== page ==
“Whatcha watching?” I asked my daughter.
“a cooking show,” she said. She gestured at the television. “I think he’s a famous actor or something.”
I looked at Henry Winkler, and then I looked at my daughter.
“Uh, yeah,” I said, trying not to sound too patronizing. “He’s The Fonz.”
My daughter just stared at me.
How do you explain The Fonz to a nine year-old in the 21st Century?
How do you put into words the wonder, the mystery, the unexplainable “cool,” of The Fonz?
The detachment? The Fluidity? The Zone?
How do you explain The Inexplicable Zen of The Fonz?
Answer: You don’t.
Not only could I not articulate the significance of Fonzie’s contribution to what it meant to be cool, detached, masculine, completely in tune with your universe, but I had to admit that, when it came down to it, even Richie, Potsie, and Ralph didn’t really understand it, either.
For them, the key word was acceptance.
When I was thirteen, which was exactly three hundred and fifty years ago, I sat in front of the television, saw Fonzie snap his fingers, and watched as girls emerged from the woodwork of Arnold’s and swarmed around him, hanging on his black leather jacket as if he had used a bug sprayer to fill the room with his pitch-perfect pheremones. As if that weren’t enough, Fonzie’s office was a burger joint rest room. He sanctioned the activities in his world by simply raising a thumb. He intimidated bullies with a twitch of his lip. He made the joint jump with music with just a slight tap of fist on the jukebox. He could articulate thirty-seven different messages through the manipulation of the single syllable, “Ayyyyy.”
The Zen of Fonzie’s abilities bordered on Magic.
Fonzie was the zenith of detached, unemotional masculine coolness, and I wanted in. So as I sat there in 1976 eating popcorn in my bean bag chair, I thought “that’s the job for me.”
But life, of course, is never that simple.
Fonzie--which is an abstract essence that exists in the cosmos and is not to be confused with Arthur Fonzerelli who worked at the local garage, talked politely to Mr. C., and lived above the Cunningham’s garage—knew most or all of life’s secrets and wasn’t talking. He could fix cars, seduce women, and pilot a mean-looking motorcycle without breaking a sweat or a smile.
All the boys at my school wanted to BE the Fonz, while all the Girls merely wanted to TAME him.
One night at a time.
There was no one like The Fonz before Happy Days, and there has been no one since. He is one of those rare, one-of-kind icons, a unique definition of certain kind of manhood. Not necessarily the kind you always want to exhibit, but the part of your manhood you want to exhibit when the “nice guy” approach isn’t working.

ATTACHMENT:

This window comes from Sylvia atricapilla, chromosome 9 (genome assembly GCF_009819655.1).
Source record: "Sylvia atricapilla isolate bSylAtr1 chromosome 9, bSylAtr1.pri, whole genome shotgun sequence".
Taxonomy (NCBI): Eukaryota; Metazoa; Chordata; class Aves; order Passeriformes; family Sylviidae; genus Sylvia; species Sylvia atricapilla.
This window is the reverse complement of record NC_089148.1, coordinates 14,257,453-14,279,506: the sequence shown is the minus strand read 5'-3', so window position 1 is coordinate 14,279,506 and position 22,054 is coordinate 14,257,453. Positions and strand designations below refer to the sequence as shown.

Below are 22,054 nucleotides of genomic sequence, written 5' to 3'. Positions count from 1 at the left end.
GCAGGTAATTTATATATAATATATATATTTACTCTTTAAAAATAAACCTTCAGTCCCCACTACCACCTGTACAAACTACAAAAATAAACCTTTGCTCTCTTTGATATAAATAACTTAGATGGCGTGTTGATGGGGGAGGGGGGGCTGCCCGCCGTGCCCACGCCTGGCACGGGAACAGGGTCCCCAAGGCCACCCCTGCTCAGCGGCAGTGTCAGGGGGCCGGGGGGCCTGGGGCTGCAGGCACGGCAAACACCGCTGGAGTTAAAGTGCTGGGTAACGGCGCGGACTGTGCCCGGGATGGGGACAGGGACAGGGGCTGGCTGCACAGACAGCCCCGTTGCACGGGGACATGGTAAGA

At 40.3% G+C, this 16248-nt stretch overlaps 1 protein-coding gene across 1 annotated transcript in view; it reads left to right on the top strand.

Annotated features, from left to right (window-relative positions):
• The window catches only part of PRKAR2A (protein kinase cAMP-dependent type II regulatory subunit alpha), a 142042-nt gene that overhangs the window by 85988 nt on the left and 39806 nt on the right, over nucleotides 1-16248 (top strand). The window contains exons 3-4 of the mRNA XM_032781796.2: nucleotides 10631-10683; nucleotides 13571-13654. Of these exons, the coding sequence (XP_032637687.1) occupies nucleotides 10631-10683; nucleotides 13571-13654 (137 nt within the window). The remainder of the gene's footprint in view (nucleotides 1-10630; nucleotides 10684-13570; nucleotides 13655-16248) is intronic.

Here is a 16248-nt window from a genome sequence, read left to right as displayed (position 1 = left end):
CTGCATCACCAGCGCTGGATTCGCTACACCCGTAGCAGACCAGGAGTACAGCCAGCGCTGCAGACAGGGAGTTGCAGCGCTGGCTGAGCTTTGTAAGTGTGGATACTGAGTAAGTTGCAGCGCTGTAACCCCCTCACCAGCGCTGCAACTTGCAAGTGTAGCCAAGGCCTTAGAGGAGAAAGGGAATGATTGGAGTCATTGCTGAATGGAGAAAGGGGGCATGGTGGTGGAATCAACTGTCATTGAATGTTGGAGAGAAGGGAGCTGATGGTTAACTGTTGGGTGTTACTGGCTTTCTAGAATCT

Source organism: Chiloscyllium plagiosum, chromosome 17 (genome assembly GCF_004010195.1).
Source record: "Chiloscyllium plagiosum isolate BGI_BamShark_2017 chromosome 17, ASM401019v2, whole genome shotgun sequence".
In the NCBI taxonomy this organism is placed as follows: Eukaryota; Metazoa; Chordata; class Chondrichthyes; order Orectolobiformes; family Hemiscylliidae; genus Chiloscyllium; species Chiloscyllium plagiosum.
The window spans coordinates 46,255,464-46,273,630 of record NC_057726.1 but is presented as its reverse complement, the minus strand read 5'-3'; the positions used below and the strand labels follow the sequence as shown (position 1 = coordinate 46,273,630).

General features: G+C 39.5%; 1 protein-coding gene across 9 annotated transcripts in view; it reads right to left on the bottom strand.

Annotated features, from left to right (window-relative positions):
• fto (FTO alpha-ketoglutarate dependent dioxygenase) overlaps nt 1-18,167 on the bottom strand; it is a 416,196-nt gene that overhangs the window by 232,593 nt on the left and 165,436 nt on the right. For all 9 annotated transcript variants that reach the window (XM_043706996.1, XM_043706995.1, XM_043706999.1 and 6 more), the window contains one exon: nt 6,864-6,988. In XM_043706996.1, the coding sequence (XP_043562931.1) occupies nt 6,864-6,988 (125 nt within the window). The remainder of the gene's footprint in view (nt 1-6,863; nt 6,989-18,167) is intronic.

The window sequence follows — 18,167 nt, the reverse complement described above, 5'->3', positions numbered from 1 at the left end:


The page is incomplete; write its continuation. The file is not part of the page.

You want to be The Fonz when the guy cuts you off in traffic, when the neighbor blocks your driveway with his RV, when the drunk guy at the party comes on to your wife. You don’t necessarily want to resort to violence, but you want the other guy to know that, if it came down it, you might. All American men my age would like to think we still have a smidgeon of the Fonz inside us.
And needless to say, The Fonz would never use the word, “smidgeon.”
And even though I could have done without the black T-shirts, the teaching credential, the precocious daughter figure (although I currently possess all of these), and even though I could certainly live the rest of my life without ever again hearing the expression “Exact-a-mundo,” The Fonz still is one of the earliest expression of a kind of Zen masculinity from my childhood that I sometimes summon to help me navigate through this morass we call life.
Now that I’m living in the suburbs in a master planned community complete with block parties and HOA fees, and the neighborhood kids call me Mr. T. (a much sillier corruption of Mr. C. thanks to that other 70’s phenomenon, The A-Team), I’d almost forgotten what The Fonz had meant to me. The possibility of developing a sense of masculine Zen so cool and icy and confident that a simple “thumbs up” communicates your approval now seems so quaint and out of reach. Nevertheless, I was glad for the opportunity to tell my young daughter about the nature of The Fonz, even it was tough going.
“He played a character called The Fonz,” I said, as Henry Winkler shuffled around Paula Dean’s studio kitchen. As always, he seemed like a really nice, unassuming guy.
“Fonzie was really cool.”
That doesn’t seem to cover it, so I elaborate.
“Uh, really cool.” She stares at me again. I exhale. This time I use my hands for emphasis.
“No,” I said, flailing my arms. “ I mean really, really cool.”
She goes back to watching Paula Deen bake something.
It’s impossible. I give up.
Quite simply, The Fonz is just The Fonz.
You can’t put it into words.
And over time, he has reached the maximum essence of Zen Fonzie-ness.
In the end, you don’t really have to understand it.
Like Zen - and all great truths in life - it just is. TZT